Thin films.  Thin films of ferroelectric material have potential use as actuators, and also as memory devices.  One study, motivated by the latter application, is under way between Bhattacharya, Shenoy (INI participants) and Scott (Cambridge, Earth Sciences).  The thin film is sandwiched between metal plates.  If the film is too thin, boundary layers usually ignored in modelling the ferroelectric switching occupy a large fraction of the volume of the ferroelectric and compromise the performance.  The project is to model the boundary layers so that the limiting thickness can be quantified.  Another project, between Bhattacharya, Francfort and Fonseca, is concerned with modelling the decohesion of a thin layer deposited on a substrate, so that it is under stress either through pseudomorphic alignment or through thermal mismatch.  If the layer is too thick, decohesion is favoured energetically.  Variational methods are being developed, to provide a rigorous bound for critical thickness.

Non-locality.  There is at present great interest in non-local models, which may describe the deformation of a material with microstructure in the case that the scale of the macroscopic variation is greater than that of the microstructure, but not so much greater that the homogenization limit applies.  There are many phenomenological models of unproven validity, a few models based on analysis of micromechanisms, and virtually no rigorous theory.  One promising interaction is between Fr\’emond and Zhikov, which will address the modelling of media with extensive ties which link distant particles.  Their approach will make use of Zhikov’s recent development of homogenization in terms of measures.  Analysis at the less rigorous level associated with mechanics is being pursued by Drugan, Luciano and Willis in the context of randomly inhomogeneous media (there is more precise related work by Smyshlyaev and Cherednichenko in the simpler context of media with periodic microstructure).  This research has led to explicit non-local constitutive relations which cannot be quantified exactly but whose operators can be bounded in Fourier transform space.  Gradient approximations follow from small wavenumber expansions.  There is at present a real difficulty in determining the range of validity of these gradient approximations.  There is also a difficulty in determining  in advance which gradient formulation (if any) will lead to a well-posed problem.  Such questions, together with related concerns for identifying boundary conditions that are physically correct as opposed to mathematically convenient, have major implications for the modelling of the development of damage (growth of voids or microcracks during service).  There is already quite a major industry of including non-locality into finite element codes, with parameters chosen so as to smooth out localization of deformation. The research in progress will assist in identifying when such smoothing is a physically realistic phenomenon and when it has simply the status of a mathematical device.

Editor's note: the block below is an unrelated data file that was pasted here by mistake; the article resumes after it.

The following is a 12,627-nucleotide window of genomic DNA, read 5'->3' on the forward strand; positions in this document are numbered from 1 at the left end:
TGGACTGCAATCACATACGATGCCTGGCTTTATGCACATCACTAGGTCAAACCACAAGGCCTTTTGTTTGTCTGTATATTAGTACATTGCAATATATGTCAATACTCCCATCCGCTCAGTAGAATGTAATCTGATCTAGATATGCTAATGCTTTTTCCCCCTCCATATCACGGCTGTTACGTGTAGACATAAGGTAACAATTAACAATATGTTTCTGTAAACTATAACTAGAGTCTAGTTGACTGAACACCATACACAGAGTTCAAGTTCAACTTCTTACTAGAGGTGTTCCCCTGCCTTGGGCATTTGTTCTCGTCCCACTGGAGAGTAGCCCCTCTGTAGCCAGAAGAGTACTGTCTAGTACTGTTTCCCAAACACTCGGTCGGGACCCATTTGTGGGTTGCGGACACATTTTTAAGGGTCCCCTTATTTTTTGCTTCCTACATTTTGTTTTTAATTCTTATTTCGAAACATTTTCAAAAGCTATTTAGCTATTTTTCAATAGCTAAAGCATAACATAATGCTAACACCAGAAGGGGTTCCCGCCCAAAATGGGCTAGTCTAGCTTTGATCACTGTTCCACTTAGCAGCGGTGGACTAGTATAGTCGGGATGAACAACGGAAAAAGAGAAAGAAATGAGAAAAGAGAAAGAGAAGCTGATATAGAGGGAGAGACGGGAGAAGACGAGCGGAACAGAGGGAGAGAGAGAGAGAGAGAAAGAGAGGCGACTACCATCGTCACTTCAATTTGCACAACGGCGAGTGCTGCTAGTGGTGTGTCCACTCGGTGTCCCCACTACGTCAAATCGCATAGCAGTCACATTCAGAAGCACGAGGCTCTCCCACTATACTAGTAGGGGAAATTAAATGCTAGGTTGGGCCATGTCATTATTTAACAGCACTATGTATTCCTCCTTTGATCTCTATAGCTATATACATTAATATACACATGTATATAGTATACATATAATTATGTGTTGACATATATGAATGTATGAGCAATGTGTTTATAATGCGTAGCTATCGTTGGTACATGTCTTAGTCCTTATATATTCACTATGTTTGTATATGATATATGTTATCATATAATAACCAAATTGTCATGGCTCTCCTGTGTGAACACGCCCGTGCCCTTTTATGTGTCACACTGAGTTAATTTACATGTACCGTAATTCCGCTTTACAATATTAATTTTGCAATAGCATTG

Fracture.  The programme stimulated interactions between mathematicians, engineers and physicists interested in fracture problems.  One such interaction involves Movchan, Rice, Sharon and Willis.  Rice observed by computation a new type of wave, a "crack front wave’’, that propagates without attenuation or dispersion along the front of a propagating crack.  Its existence has been confirmed analytically from a solution of Movchan and Willis, and experimentally by Sharon.  Two aspects are under further development: Movchan and Willis are investigating the influence of viscoelastic dissipation (already seem in experiments of Sharon on PMMA), and Rice and Willis are investigating whether crack front waves can exist under conditions of shear loading, as occurs during an earthquake.

Back to Top | Other Newton Institute Programme Reports

Copyright © Isaac Newton Institute